I hate to ask a somewhat broad question, but here I am with no one else to turn to 😅. Specifically, my question is: What should I do first?

Let me explain the context to make my question a little clearer: I absolutely love drinking tea and I want to be able to brew it on the go. After trying out different sorts of tumblers, I finally found one that I really like. Its only problem is that it doesn't have a removable strainer, which makes it difficult to clean, among other things. Here's the link to it: https://www.taotealeaf.com/tao-tea-tumbler/

The first thing I did was to design what I had in mind with a program called FreeCAD. After exporting it as an STL file and slicing it with Cura, I was able to print a prototype on my 3D printer and adjust my original design. While I am somewhat more confident in the design now, I'm still unsure about how big the gaps should be between the glass housing and the outer metal (currently 0.5mm), between the metal rod in the center and the inner metal (also 0.5mm), and between the threading for the top and bottom parts.

Since I never really had any training in this field, I don't know what steps I might have missed or what remains to be done before I find someone to etch my design out of a block of food-grade stainless steel. Again, the question is: What should I do first?

rough sketch of the strainer

  • $\begingroup$ This doesn't feel like engineering to me. It feels like a fab project. $\endgroup$
    – Tiger Guy
    Commented Aug 25, 2023 at 3:35

2 Answers 2


You may experience a disassociation between the 3D printed part and a machined (not etched) version. The 3D printer will have some dimensional differences from the design you created and sliced. If you can measure your part at various locations and match them to your design within certain tolerances (0.05 mm, 0.5 mm?) you stand a better chance of having a machinist create the object you require.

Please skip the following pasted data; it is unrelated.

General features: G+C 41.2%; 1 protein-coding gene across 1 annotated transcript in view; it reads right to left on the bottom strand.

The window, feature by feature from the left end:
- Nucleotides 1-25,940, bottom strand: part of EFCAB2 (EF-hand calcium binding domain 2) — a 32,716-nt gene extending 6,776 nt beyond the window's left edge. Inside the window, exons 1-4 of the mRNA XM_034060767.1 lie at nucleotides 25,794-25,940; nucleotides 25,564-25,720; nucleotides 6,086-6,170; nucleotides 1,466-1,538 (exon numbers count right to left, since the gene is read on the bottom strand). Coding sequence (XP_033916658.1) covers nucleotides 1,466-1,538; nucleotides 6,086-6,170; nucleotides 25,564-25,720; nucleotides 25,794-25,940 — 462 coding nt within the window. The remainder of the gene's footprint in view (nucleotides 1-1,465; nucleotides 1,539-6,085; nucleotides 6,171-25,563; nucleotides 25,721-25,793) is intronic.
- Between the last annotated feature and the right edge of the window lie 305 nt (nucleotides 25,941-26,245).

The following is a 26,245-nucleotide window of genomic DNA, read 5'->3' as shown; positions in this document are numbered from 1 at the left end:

Setting up a CNC machining center is going to be a big part of the expense of creating your object, otherwise I would recommend that you determine the critical segment of the object and have a test piece machined.

I visited the link you provided but cannot determine what component you are creating as it fits with the main tumbler. If you can post an image or a screenshot of your work, it would be helpful.

To answer your question, the next step is to ensure your measurements will match a machined part, primarily to be confident that you'll have success with the smallest possible expense.

Photos posted as an edit to your question would be the most valuable to the community.

To clarify "machined part:" The 3D printed model you created when converted to stainless steel will be accomplished by using conventional machining practices. The result is a machined part.

Critical segment: some portion of your creation will have dimensions for which precise measurement is not important. As I do not yet know the design you've constructed, I can only be generic. A cylinder enclosing material (tea leaves?) would not have to be precise for the outside or inside diameters, unless they engage another component. On the other hand, a threaded segment would be critical in that the threads must be constructed in a manner to properly engage the component into which they are screwed.

  • $\begingroup$ Hi! Thank you for your quick response! 😁 I can absolutely send you a picture of my sketches - I can even send you the STL files. The part is for the upper, smaller cavity where the tea leaves go. I made my measurements with a digital caliper, which is accurate to a 100th of a millimeter. Could you also elaborate a bit on your answer? What do you mean by ‘machined part’ and ‘critical segment’? $\endgroup$ Commented Aug 24, 2023 at 21:32

First: Select an appropriate food-grade material.

Don't poison yourself or others with toxic materials that are in prolonged contact with hot water.

Some versions of brass have relatively high concentrations of lead. Materials in plumbing systems are now required to be "lead-free."


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